Florida lawmakers pass 'Don't Say Gay' bill
Florida's Senate has passed a bill to ban discussions of sexual orientation or gender identity in primary schools.
Governor Ron DeSantis is expected to sign the measure, which would bar teachers from teaching these topics to children under 10 years old.
Critics say the bill will isolate LGBT youth. Proponents say it is about empowering parents on education issues.
Activists have dubbed it the Don't Say Gay bill. It is officially known as the Parental Rights in Education Bill.
The Republican-backed legislation passed on Tuesday.
It prohibits any instruction about sexual orientation or gender identity between kindergarten and third grade - when students are roughly between five and nine years old. It also calls on school districts to avoid LGBT topics "when not age-appropriate or developmentally appropriate for students".
White House Press Secretary Jen Psaki on Tuesday decried the passing of "hateful legislation targeting vulnerable students".
President Joe Biden and his administration are "with LGBTQI+ students everywhere", she wrote on Twitter.
State laws that ban or constrain the discussion of LGBT life in classrooms - sometimes called "no promo homo" laws by critics - are not uncommon.
Four US states - Louisiana, Mississippi, Oklahoma and Texas - currently have laws on the books that explicitly prohibit or limit sex education to heterosexual activity.
The Florida bill also extends to student support services, including counselling, and grants parents the power to sue schools directly if they believe an educator has broken the law.
Representative Joe Harding, who sponsored the bill in Florida's statehouse, has said that the bill is simply about "empowering parents".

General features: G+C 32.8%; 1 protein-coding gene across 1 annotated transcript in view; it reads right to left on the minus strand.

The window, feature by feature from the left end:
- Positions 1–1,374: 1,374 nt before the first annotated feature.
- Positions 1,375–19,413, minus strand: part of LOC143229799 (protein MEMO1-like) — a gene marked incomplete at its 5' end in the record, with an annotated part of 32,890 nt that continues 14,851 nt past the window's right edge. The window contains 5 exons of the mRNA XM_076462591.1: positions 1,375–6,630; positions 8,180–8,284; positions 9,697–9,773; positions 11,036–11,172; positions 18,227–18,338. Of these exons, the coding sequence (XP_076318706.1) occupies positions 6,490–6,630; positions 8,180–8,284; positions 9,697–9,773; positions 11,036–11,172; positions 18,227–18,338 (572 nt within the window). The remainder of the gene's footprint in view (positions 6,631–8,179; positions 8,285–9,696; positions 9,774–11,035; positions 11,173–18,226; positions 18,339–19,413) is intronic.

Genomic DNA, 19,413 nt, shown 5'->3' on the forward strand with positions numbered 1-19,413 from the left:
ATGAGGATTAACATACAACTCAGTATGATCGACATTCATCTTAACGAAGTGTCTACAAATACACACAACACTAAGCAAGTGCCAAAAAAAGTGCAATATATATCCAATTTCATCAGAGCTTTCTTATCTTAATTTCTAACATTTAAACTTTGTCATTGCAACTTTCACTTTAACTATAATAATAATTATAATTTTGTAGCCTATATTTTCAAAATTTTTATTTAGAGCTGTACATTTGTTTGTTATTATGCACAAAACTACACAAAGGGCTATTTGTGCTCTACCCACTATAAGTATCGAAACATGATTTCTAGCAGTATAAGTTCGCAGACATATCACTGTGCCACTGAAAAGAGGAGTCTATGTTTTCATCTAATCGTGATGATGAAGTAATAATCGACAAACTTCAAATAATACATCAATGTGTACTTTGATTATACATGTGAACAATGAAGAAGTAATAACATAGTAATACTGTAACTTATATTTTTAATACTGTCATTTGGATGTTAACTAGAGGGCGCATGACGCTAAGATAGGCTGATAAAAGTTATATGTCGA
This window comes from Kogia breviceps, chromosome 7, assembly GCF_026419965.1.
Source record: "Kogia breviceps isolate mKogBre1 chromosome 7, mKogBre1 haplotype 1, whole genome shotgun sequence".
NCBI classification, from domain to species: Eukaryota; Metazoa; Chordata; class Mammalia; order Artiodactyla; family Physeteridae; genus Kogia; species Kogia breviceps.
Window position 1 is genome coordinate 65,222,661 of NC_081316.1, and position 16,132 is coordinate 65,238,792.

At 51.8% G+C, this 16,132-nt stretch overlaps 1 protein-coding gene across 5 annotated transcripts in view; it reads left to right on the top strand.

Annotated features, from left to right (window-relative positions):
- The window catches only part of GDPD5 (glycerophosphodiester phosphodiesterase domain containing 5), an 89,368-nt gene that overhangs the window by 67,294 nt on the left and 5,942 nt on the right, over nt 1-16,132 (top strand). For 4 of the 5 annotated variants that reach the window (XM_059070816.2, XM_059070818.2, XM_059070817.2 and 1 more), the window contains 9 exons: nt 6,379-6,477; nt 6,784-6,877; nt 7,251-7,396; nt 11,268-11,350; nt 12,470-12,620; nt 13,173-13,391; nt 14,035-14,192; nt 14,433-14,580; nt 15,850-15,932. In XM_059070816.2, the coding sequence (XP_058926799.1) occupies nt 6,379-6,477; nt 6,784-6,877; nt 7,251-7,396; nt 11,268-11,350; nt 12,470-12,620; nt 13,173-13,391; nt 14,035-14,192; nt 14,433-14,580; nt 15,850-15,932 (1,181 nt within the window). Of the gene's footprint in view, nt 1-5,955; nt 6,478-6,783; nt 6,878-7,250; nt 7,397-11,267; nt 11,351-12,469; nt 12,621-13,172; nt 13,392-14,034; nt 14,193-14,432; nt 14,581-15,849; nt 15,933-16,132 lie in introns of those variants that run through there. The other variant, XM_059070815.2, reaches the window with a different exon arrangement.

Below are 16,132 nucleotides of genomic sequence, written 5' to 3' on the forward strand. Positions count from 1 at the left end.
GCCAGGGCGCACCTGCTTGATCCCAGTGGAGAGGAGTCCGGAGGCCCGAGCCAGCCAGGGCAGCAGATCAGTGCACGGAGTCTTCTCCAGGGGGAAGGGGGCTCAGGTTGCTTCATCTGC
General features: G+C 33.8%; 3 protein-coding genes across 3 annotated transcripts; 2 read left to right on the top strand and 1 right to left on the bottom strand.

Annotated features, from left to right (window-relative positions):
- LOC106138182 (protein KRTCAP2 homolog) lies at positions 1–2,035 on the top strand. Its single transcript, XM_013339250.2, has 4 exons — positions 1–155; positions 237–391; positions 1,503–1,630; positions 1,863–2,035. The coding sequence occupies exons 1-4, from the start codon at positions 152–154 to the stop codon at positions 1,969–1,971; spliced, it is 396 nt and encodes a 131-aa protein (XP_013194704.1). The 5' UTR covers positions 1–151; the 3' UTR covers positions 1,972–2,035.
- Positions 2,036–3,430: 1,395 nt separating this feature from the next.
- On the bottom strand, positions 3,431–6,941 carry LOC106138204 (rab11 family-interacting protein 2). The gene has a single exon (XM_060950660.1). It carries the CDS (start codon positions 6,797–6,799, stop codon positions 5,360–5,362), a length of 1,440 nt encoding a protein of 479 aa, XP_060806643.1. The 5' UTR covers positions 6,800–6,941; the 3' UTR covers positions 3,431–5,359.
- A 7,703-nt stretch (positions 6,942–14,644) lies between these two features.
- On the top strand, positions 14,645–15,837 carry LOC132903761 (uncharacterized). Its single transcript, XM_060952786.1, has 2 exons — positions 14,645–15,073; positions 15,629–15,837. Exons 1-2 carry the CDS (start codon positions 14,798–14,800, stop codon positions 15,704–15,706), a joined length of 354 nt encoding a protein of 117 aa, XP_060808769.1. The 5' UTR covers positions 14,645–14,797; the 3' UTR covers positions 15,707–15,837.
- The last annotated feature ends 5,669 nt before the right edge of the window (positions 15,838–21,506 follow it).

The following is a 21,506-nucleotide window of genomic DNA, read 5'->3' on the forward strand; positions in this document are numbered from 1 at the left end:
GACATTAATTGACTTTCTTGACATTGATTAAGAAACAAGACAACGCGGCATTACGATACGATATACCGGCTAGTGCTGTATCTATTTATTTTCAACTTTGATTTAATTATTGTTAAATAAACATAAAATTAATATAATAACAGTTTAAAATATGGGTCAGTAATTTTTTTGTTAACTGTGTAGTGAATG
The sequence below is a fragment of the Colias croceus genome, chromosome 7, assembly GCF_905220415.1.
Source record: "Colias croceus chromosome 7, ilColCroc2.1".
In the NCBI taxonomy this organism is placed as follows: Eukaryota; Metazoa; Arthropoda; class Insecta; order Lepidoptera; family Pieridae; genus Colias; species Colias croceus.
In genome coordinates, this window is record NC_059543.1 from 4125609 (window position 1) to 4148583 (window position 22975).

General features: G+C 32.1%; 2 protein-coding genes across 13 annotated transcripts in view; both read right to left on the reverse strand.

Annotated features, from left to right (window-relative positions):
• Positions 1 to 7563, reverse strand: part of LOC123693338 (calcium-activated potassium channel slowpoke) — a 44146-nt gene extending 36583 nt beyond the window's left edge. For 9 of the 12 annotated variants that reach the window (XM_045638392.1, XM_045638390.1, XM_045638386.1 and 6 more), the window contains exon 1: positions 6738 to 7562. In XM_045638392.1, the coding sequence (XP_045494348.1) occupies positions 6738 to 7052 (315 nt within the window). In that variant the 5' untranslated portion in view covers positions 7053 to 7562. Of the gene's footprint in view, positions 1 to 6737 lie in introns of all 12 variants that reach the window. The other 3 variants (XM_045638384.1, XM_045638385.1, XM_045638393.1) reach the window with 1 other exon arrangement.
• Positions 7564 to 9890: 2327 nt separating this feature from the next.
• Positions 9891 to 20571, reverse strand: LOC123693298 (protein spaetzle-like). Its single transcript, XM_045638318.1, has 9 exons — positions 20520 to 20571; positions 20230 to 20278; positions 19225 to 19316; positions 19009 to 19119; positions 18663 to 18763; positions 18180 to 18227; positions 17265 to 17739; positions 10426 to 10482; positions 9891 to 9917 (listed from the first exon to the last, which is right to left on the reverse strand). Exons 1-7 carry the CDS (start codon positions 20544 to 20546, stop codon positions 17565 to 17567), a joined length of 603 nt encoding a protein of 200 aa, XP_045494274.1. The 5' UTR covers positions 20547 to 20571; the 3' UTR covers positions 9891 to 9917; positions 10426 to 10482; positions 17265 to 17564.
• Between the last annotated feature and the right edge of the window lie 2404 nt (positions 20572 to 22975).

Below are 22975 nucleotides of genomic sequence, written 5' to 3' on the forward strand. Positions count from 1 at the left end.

Critics say that vague language in the law could result in teachers and students being prevented from discussing their lives even outside the classroom.
"This is really about making it impossible for LGBT young people to speak for themselves," said Nadine Smith, the executive director of advocacy group Equality Florida.
Todd and Jeff Delmay - one of the first same-sex couples to get married in Florida - say this bill would make it impossible for their 11-year-old son Blake to talk freely about his dads.
"We have fought and won these battles to adopt children and to be a family and to be together," Todd told the BBC. "And they are now trying to find every way in which they can erase us and our families."
And the couple warned the bill could marginalise LGBT youth as they come to terms with their identity.
"A child's need for acceptance in a safe space should always take precedence over some parents' belief," Todd said, adding that legal challenges were already under way.
The Florida Family Policy Council, a conservative group that supports the bill, said in a statement last week that it was "necessary because government schools in the US have become ideological, political and are more interested in shaping a child's politics and sexual inclinations than they are in teaching academics of reading, writing, math, and education".
Governor DeSantis - widely regarded as a possible 2024 White House contender - endorsed the bill last month, saying it was part of a wider effort to make the education system "transparent" to parents.
The Florida bill is part of a fierce debate taking place across the US over children's education, how schools operate and what they teach.